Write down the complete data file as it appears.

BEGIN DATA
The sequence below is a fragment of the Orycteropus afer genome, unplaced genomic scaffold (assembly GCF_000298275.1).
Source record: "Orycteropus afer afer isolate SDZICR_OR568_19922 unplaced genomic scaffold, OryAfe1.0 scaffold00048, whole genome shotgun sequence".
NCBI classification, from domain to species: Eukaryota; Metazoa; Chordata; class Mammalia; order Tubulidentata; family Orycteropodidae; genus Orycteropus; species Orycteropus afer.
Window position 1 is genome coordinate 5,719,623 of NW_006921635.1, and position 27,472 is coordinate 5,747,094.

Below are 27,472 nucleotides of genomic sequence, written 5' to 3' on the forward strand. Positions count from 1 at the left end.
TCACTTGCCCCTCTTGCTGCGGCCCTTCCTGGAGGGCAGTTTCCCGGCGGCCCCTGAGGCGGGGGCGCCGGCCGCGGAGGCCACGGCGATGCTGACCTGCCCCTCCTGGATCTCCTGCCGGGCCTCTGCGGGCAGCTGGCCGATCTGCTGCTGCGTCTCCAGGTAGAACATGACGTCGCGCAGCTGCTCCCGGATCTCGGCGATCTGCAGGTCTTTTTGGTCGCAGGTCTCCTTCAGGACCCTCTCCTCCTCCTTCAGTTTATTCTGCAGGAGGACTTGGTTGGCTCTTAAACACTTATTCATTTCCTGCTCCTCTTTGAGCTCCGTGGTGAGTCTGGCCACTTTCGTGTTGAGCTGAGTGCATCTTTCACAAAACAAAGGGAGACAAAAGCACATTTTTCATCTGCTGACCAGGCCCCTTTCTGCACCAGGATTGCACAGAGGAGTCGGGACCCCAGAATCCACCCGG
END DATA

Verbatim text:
The sequence below is a fragment of the Orycteropus afer genome, unplaced genomic scaffold (assembly GCF_000298275.1).
Source record: "Orycteropus afer afer isolate SDZICR_OR568_19922 unplaced genomic scaffold, OryAfe1.0 scaffold00048, whole genome shotgun sequence".
NCBI classification, from domain to species: Eukaryota; Metazoa; Chordata; class Mammalia; order Tubulidentata; family Orycteropodidae; genus Orycteropus; species Orycteropus afer.
Window position 1 is genome coordinate 5,719,623 of NW_006921635.1, and position 27,472 is coordinate 5,747,094.

Below are 27,472 nucleotides of genomic sequence, written 5' to 3' on the forward strand. Positions count from 1 at the left end.
TCACTTGCCCCTCTTGCTGCGGCCCTTCCTGGAGGGCAGTTTCCCGGCGGCCCCTGAGGCGGGGGCGCCGGCCGCGGAGGCCACGGCGATGCTGACCTGCCCCTCCTGGATCTCCTGCCGGGCCTCTGCGGGCAGCTGGCCGATCTGCTGCTGCGTCTCCAGGTAGAACATGACGTCGCGCAGCTGCTCCCGGATCTCGGCGATCTGCAGGTCTTTTTGGTCGCAGGTCTCCTTCAGGACCCTCTCCTCCTCCTTCAGTTTATTCTGCAGGAGGACTTGGTTGGCTCTTAAACACTTATTCATTTCCTGCTCCTCTTTGAGCTCCGTGGTGAGTCTGGCCACTTTCGTGTTGAGCTGAGTGCATCTTTCACAAAACAAAGGGAGACAAAAGCACATTTTTCATCTGCTGACCAGGCCCCTTTCTGCACCAGGATTGCACAGAGGAGTCGGGACCCCAGAATCCACCCGG